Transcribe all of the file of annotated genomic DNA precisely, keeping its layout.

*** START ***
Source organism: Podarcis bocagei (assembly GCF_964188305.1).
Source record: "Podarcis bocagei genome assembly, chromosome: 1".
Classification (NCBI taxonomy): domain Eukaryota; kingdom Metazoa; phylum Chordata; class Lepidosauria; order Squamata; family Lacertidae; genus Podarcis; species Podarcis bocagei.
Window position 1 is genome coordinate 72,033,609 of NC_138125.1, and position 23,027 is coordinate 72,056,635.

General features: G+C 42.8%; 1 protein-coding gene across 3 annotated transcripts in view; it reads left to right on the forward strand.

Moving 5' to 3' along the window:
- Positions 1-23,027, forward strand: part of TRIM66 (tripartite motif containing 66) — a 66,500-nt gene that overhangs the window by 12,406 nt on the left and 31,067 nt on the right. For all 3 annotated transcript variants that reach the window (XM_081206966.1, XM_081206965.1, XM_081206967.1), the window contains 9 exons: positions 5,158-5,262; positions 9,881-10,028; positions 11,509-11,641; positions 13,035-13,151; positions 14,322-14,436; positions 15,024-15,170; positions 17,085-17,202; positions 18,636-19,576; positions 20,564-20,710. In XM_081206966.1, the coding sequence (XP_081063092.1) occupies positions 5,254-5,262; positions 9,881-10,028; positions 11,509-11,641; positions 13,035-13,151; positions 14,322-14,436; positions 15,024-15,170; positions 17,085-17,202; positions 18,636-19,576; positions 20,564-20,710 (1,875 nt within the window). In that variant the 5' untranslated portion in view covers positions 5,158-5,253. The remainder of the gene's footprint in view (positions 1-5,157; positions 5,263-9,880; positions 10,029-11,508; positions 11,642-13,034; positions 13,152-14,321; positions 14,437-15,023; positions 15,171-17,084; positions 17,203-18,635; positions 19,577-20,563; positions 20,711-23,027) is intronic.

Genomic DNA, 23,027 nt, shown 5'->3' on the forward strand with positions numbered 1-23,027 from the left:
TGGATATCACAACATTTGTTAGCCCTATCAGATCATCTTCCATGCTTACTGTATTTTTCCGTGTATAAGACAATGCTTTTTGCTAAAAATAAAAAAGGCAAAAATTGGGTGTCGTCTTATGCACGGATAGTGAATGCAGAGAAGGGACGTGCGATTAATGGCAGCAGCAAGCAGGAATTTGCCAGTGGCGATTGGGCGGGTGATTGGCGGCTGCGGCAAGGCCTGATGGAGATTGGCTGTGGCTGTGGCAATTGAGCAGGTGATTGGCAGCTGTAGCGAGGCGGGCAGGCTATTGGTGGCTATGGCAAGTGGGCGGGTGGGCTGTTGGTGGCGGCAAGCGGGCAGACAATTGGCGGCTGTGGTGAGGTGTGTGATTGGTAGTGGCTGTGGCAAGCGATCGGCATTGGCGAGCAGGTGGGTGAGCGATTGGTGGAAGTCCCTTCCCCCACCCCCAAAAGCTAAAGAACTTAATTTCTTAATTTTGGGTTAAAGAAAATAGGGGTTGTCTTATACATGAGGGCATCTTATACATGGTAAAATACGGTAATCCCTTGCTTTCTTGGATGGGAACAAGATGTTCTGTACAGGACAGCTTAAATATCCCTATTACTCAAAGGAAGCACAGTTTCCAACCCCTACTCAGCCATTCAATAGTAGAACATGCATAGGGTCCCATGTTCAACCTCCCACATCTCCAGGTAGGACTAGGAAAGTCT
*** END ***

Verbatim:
Source organism: Podarcis bocagei (assembly GCF_964188305.1).
Source record: "Podarcis bocagei genome assembly, chromosome: 1".
Classification (NCBI taxonomy): domain Eukaryota; kingdom Metazoa; phylum Chordata; class Lepidosauria; order Squamata; family Lacertidae; genus Podarcis; species Podarcis bocagei.
Window position 1 is genome coordinate 72,033,609 of NC_138125.1, and position 23,027 is coordinate 72,056,635.

General features: G+C 42.8%; 1 protein-coding gene across 3 annotated transcripts in view; it reads left to right on the forward strand.

Moving 5' to 3' along the window:
- Positions 1-23,027, forward strand: part of TRIM66 (tripartite motif containing 66) — a 66,500-nt gene that overhangs the window by 12,406 nt on the left and 31,067 nt on the right. For all 3 annotated transcript variants that reach the window (XM_081206966.1, XM_081206965.1, XM_081206967.1), the window contains 9 exons: positions 5,158-5,262; positions 9,881-10,028; positions 11,509-11,641; positions 13,035-13,151; positions 14,322-14,436; positions 15,024-15,170; positions 17,085-17,202; positions 18,636-19,576; positions 20,564-20,710. In XM_081206966.1, the coding sequence (XP_081063092.1) occupies positions 5,254-5,262; positions 9,881-10,028; positions 11,509-11,641; positions 13,035-13,151; positions 14,322-14,436; positions 15,024-15,170; positions 17,085-17,202; positions 18,636-19,576; positions 20,564-20,710 (1,875 nt within the window). In that variant the 5' untranslated portion in view covers positions 5,158-5,253. The remainder of the gene's footprint in view (positions 1-5,157; positions 5,263-9,880; positions 10,029-11,508; positions 11,642-13,034; positions 13,152-14,321; positions 14,437-15,023; positions 15,171-17,084; positions 17,203-18,635; positions 19,577-20,563; positions 20,711-23,027) is intronic.

Genomic DNA, 23,027 nt, shown 5'->3' on the forward strand with positions numbered 1-23,027 from the left:
TGGATATCACAACATTTGTTAGCCCTATCAGATCATCTTCCATGCTTACTGTATTTTTCCGTGTATAAGACAATGCTTTTTGCTAAAAATAAAAAAGGCAAAAATTGGGTGTCGTCTTATGCACGGATAGTGAATGCAGAGAAGGGACGTGCGATTAATGGCAGCAGCAAGCAGGAATTTGCCAGTGGCGATTGGGCGGGTGATTGGCGGCTGCGGCAAGGCCTGATGGAGATTGGCTGTGGCTGTGGCAATTGAGCAGGTGATTGGCAGCTGTAGCGAGGCGGGCAGGCTATTGGTGGCTATGGCAAGTGGGCGGGTGGGCTGTTGGTGGCGGCAAGCGGGCAGACAATTGGCGGCTGTGGTGAGGTGTGTGATTGGTAGTGGCTGTGGCAAGCGATCGGCATTGGCGAGCAGGTGGGTGAGCGATTGGTGGAAGTCCCTTCCCCCACCCCCAAAAGCTAAAGAACTTAATTTCTTAATTTTGGGTTAAAGAAAATAGGGGTTGTCTTATACATGAGGGCATCTTATACATGGTAAAATACGGTAATCCCTTGCTTTCTTGGATGGGAACAAGATGTTCTGTACAGGACAGCTTAAATATCCCTATTACTCAAAGGAAGCACAGTTTCCAACCCCTACTCAGCCATTCAATAGTAGAACATGCATAGGGTCCCATGTTCAACCTCCCACATCTCCAGGTAGGACTAGGAAAGTCT